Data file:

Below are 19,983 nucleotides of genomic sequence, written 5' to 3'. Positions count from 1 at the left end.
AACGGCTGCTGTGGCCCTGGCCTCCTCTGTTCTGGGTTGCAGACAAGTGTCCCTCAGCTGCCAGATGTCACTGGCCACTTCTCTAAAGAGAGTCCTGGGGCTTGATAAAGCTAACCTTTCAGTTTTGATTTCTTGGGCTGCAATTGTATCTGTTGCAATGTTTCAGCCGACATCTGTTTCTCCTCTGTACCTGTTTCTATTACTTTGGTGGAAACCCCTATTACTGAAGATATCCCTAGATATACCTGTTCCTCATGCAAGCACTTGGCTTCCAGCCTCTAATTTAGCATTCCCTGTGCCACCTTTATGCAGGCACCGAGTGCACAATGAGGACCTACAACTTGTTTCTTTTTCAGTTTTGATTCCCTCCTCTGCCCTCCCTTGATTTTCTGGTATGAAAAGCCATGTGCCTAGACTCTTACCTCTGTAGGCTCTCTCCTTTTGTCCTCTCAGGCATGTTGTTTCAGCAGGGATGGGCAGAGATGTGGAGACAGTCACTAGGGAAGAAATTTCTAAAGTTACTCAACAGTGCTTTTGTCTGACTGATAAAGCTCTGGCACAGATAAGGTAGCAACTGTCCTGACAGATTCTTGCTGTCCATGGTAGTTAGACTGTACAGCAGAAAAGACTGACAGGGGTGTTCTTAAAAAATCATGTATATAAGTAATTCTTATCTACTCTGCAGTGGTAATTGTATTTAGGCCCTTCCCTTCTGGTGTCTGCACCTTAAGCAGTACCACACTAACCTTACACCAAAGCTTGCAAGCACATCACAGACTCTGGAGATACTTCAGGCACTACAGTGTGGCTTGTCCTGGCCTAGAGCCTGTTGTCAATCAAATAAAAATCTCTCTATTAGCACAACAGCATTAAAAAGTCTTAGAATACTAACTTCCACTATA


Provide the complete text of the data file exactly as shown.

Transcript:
Below are 19,983 nucleotides of genomic sequence, written 5' to 3'. Positions count from 1 at the left end.
AACGGCTGCTGTGGCCCTGGCCTCCTCTGTTCTGGGTTGCAGACAAGTGTCCCTCAGCTGCCAGATGTCACTGGCCACTTCTCTAAAGAGAGTCCTGGGGCTTGATAAAGCTAACCTTTCAGTTTTGATTTCTTGGGCTGCAATTGTATCTGTTGCAATGTTTCAGCCGACATCTGTTTCTCCTCTGTACCTGTTTCTATTACTTTGGTGGAAACCCCTATTACTGAAGATATCCCTAGATATACCTGTTCCTCATGCAAGCACTTGGCTTCCAGCCTCTAATTTAGCATTCCCTGTGCCACCTTTATGCAGGCACCGAGTGCACAATGAGGACCTACAACTTGTTTCTTTTTCAGTTTTGATTCCCTCCTCTGCCCTCCCTTGATTTTCTGGTATGAAAAGCCATGTGCCTAGACTCTTACCTCTGTAGGCTCTCTCCTTTTGTCCTCTCAGGCATGTTGTTTCAGCAGGGATGGGCAGAGATGTGGAGACAGTCACTAGGGAAGAAATTTCTAAAGTTACTCAACAGTGCTTTTGTCTGACTGATAAAGCTCTGGCACAGATAAGGTAGCAACTGTCCTGACAGATTCTTGCTGTCCATGGTAGTTAGACTGTACAGCAGAAAAGACTGACAGGGGTGTTCTTAAAAAATCATGTATATAAGTAATTCTTATCTACTCTGCAGTGGTAATTGTATTTAGGCCCTTCCCTTCTGGTGTCTGCACCTTAAGCAGTACCACACTAACCTTACACCAAAGCTTGCAAGCACATCACAGACTCTGGAGATACTTCAGGCACTACAGTGTGGCTTGTCCTGGCCTAGAGCCTGTTGTCAATCAAATAAAAATCTCTCTATTAGCACAACAGCATTAAAAAGTCTTAGAATACTAACTTCCACTATA